When it comes to the Atlanta Braves, let's hope there aren't 161 more games like Monday.
Clearly it's wrong to base any analysis of the these 2014 Braves on their 2-0 opening-day loss at Milwaukee. Whatever the reason, the Brewers seem to have our Bravos' number at the moment, having now won six of the last seven against Atlanta in Suds City.
But two sets of numbers from this one were eerily frustrating and familiar, even if Braves manager Fredi Gonzalez and former player Brian Jordan insisted it wasn't so:
1. B.J. Upton went 0-for-4 with two strikeouts while stranding three baserunners.
2. Dan Uggla was likewise 0-for-4 in stranding three runners, though at least he didn't strike out one time.
When you wrapped up last year batting .184 (Upton) and .179 (Uggla), it won't take long for the Braves Nation to hope that another word beginning with the letter U soon attaches itself to this toothless twosome -- unemployed.
In fact, during Monday afternoon's telecast, one fans poll showed that 61 percent of respondents listed the offense produced by Struggla and B.J. as their No. 1 concern for this season.
Yet both Gonzalez and Jordan said after the game that they saw a complete U-turn in their play.
"Danny had some great at-bats the whole game," Gonzalez said. "The best I've seen in a long time."
Added Jordan in his role as television analyst: "The adjustment B.J.'s made in his [batting] stance will work out."
And perhaps it will. It's certainly a good sign that Uggla hit the ball solidly to both right field and left-center, a big improvement beyond the fact that he didn't strike out after leading the club in whiffs a year ago with 171.
Nor was all of this on the Braves. Milwaukee pitcher Yovani Gallardo turned in the kind of performance you expect from an opening-day pitcher, surrendering only four hits and striking out four in six innings.
Atlanta starter Julio Teheran was not far behind. He gave up only seven hits and two runs in six innings, numbers that will post victories in the weeks and months to come, though if Teheran remains the Braves' No. 1 starter, he'll also see more than a few opposing pitchers the rest of the year as strong or stronger than Gallardo was Monday.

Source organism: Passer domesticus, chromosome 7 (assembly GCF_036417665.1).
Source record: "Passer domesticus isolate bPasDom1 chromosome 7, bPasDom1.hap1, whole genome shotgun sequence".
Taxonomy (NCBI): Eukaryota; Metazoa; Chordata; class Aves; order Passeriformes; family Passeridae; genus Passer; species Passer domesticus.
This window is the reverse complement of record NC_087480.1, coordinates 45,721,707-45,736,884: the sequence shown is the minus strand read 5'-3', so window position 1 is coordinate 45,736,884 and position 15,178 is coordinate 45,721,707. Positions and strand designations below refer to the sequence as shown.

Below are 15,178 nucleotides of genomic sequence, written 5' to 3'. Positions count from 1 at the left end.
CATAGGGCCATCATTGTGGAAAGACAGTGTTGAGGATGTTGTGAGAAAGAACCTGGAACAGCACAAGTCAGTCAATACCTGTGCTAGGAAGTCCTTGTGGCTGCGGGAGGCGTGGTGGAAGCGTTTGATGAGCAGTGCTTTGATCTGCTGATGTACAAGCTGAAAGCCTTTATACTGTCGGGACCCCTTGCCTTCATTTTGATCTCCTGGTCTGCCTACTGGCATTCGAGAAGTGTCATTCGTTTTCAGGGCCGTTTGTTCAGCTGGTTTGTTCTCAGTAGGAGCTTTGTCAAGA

Yet one can't help but wonder how good this team can really be with expected starters Brandon Beachy and Kris Medlen already lost to Tommy John surgery and Rhea County's own Cory Gearrin possibly joining them -- a loss that would weaken the bullpen.
Especially with catcher Evan Gattis (two strikeouts) looking more pensive in his second season in the bigs and Freddie "Fat Cat" Freeman, he of the new eight-year, $135 million contract, turning in an 0-for-4 with a K. The majors are filled with guys who struggle to live up to nine-figure contracts -- Albert Pujols, anyone? -- and Freeman seems just sensitive enough to let outsized expectations shrink his numbers.
Actually, the bullpen may have provided the Braves' best Monday moments, given the shutout efforts of relievers Gus Schlosser and Ian Thomas.
"I thought they both did great," Gonzales said. "Schosser got a ground-ball double play, and for his first game, thrown into the fire the way he was, I thought Ian did a terrific job."
But it also said a lot about this performance that the highlight of the game, at least for Braves fans, was probably the timely execution of MLB's expanded video challenge system. Convinced that Ryan Braun had failed to beat a throw to first in the sixth inning, Gonzalez challenged. The replay confirmed his suspicion. Braun was called out.
The best thing about the replay, however, was that it took only 58 seconds. If only the NCAA men's basketball tournament replay system worked that efficiently.
Yes, it's only one game. And good pitching usually tops good hitting. And it's not as if the Braves have had much success against the Brewers on the road lately. One disappointing opening day does not a disappointing season make.
But with a few more oh-fers from B.J. and Struggla, the pitching staff might not be the only area the Braves will be forced to replace a couple of starters if they're legitimately to chase their third straight playoff berth.
Contact Mark Wiedmer at firstname.lastname@example.org.
Mark Wiedmer started work at the Chattanooga News-Free Press on Valentine’s Day of 1983. At the time, he had to get an advance from his boss to buy a Valentine gift for his wife. Mark was hired as a graphic artist but quickly moved to sports, where he oversaw prep football for a time, won the “Pick’ em” box in 1985 and took over the UTC basketball beat the following year. By 1990, he was ...